By what principle ought one to read and interpret the
Scriptures? It is a fact that a number of errors have had their origin
in an inability to understand a sacred text in the right way.
For example, many Jews have not believed in our Savior,
because they have been attached to the literal meaning of the prophecies
made about him and have not sen them physically fulfilled. They have
not seen the prisoners set free, (Isa. 61:1) nor the city of God built
in the way they imagined it, (Ezek. 48) nor the chariot cut off from Ephraim,
nor the warhorse from Jerusalem, (Zech. 9:10) nor butter and honey being
eaten and the good chosen without prior knowledge of evil or preference
for it (Isa. 7:15).
So then the reason for so many mistaken ideas about God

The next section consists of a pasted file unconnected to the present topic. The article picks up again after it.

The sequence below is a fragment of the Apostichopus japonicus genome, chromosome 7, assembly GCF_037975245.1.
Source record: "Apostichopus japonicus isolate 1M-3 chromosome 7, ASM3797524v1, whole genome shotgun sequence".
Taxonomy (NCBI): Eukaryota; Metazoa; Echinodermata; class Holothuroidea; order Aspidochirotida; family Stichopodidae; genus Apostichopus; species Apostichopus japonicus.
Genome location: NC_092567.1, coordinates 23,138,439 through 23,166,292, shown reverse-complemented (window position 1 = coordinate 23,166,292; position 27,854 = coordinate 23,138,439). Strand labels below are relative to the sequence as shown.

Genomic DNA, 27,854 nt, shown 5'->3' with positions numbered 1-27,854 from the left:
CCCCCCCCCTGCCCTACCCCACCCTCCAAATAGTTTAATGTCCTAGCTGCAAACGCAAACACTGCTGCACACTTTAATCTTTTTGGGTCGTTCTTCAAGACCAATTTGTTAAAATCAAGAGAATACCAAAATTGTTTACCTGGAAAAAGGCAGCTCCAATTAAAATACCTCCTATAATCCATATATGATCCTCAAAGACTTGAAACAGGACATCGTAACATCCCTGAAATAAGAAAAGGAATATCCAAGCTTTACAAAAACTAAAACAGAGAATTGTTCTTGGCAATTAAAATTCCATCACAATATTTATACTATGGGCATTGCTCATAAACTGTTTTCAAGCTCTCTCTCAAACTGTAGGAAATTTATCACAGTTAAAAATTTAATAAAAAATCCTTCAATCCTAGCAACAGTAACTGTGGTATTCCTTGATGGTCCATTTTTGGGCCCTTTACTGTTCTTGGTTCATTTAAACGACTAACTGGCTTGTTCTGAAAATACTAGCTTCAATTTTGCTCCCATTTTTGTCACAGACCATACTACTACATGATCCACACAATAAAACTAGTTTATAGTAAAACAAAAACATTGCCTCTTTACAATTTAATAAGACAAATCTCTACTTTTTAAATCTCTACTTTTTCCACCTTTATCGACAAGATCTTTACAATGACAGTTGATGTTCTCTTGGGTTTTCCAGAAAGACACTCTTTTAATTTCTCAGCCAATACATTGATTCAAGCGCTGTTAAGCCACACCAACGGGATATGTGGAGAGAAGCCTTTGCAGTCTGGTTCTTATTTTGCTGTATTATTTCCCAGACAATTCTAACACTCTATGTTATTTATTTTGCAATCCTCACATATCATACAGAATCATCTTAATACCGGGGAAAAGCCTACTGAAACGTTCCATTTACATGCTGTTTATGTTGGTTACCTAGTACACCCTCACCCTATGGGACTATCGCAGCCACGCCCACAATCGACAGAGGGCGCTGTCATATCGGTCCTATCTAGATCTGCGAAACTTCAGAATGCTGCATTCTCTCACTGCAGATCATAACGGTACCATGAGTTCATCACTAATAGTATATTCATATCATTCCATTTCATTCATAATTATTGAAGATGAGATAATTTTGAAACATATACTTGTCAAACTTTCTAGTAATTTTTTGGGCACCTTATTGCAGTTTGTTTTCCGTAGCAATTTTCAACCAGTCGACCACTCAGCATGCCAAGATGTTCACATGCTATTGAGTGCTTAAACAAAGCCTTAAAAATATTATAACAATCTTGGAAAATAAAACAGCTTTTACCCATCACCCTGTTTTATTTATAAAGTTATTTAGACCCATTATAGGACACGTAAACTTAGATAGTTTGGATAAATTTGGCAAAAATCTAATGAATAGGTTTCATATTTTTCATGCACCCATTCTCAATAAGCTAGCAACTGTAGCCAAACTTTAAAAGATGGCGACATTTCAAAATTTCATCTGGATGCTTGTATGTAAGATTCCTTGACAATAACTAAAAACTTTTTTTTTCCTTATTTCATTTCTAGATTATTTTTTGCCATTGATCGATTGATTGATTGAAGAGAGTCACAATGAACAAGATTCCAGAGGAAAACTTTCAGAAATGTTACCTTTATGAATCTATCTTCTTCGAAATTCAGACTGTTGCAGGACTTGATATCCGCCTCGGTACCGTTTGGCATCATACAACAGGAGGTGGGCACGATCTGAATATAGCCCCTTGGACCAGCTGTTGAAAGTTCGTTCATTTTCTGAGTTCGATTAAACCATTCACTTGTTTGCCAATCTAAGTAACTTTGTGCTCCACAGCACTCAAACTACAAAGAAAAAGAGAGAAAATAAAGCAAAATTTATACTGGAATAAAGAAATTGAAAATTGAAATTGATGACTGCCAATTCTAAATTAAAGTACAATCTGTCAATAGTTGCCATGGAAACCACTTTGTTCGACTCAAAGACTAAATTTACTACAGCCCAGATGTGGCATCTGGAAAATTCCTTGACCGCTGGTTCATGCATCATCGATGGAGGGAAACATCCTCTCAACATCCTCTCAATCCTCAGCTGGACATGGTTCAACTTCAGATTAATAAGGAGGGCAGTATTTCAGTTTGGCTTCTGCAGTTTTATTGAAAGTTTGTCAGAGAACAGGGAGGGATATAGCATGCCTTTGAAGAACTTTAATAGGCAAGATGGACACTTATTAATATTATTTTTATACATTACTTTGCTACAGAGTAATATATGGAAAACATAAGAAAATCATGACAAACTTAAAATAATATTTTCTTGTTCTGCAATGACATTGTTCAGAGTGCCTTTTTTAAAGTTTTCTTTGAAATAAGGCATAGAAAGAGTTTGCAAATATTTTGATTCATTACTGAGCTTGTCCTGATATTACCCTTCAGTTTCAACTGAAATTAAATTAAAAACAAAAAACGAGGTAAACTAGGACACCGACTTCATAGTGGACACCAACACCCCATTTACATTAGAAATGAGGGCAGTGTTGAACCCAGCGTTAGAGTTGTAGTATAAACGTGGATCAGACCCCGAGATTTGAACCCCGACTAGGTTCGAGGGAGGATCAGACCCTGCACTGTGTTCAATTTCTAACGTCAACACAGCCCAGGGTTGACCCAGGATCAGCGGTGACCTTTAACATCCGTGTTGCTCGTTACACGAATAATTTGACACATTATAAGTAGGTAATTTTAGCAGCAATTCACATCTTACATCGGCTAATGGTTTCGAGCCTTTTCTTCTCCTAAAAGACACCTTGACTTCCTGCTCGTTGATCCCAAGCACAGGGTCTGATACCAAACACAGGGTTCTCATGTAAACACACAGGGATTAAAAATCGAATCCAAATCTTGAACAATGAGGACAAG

consists solely in the inability to interpret Scripture in a spiritual
sense. It has been taken in its literal sense only.
Those who receive the Word, even the most literal-minded,
know that some truths revealed in the sacred Books are full of mysteries.
Wise and humble people recognize that they cannot explain them. What
do we say, for instance, about the prophecies? They are packed full
of obscure words. And who has not been struck by the unspeakable
mysteries contained in the revelation made to John?
The literal-minded person finds edification in the sacred
Books. He finds the bare bones, so to say of the Scriptures.
But the person who has made some progress attains to the soul of the Scriptures.
The one who is perfect, then, discovers the spiritual law.
(Translation by Thomas Spidlik, Drinking from the Hidden
Fountain: A Patristic Breviary, Cistercian Publications, Kalamazoo,
MI - Spencer, MASS, 1994)